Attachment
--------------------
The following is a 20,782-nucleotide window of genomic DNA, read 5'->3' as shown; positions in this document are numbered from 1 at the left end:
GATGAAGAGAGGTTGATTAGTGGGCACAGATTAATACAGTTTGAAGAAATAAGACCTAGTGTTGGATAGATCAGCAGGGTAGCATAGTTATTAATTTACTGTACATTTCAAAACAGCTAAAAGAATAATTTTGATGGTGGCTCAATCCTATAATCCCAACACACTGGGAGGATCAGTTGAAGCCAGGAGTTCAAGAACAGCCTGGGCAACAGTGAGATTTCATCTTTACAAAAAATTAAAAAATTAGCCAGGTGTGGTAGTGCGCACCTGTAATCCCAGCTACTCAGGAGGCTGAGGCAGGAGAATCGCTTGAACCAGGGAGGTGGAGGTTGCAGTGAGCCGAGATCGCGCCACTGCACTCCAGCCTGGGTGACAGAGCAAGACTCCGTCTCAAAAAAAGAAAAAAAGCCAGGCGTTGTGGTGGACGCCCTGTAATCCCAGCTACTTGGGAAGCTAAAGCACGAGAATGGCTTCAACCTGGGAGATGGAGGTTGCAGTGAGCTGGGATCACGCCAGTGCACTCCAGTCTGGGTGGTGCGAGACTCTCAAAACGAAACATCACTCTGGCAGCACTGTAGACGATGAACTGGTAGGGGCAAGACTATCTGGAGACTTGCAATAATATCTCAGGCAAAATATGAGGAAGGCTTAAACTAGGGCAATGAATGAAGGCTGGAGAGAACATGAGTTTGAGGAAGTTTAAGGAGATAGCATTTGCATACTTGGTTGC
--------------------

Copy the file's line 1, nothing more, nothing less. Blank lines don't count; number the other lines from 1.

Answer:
The following is a 20,782-nucleotide window of genomic DNA, read 5'->3' as shown; positions in this document are numbered from 1 at the left end: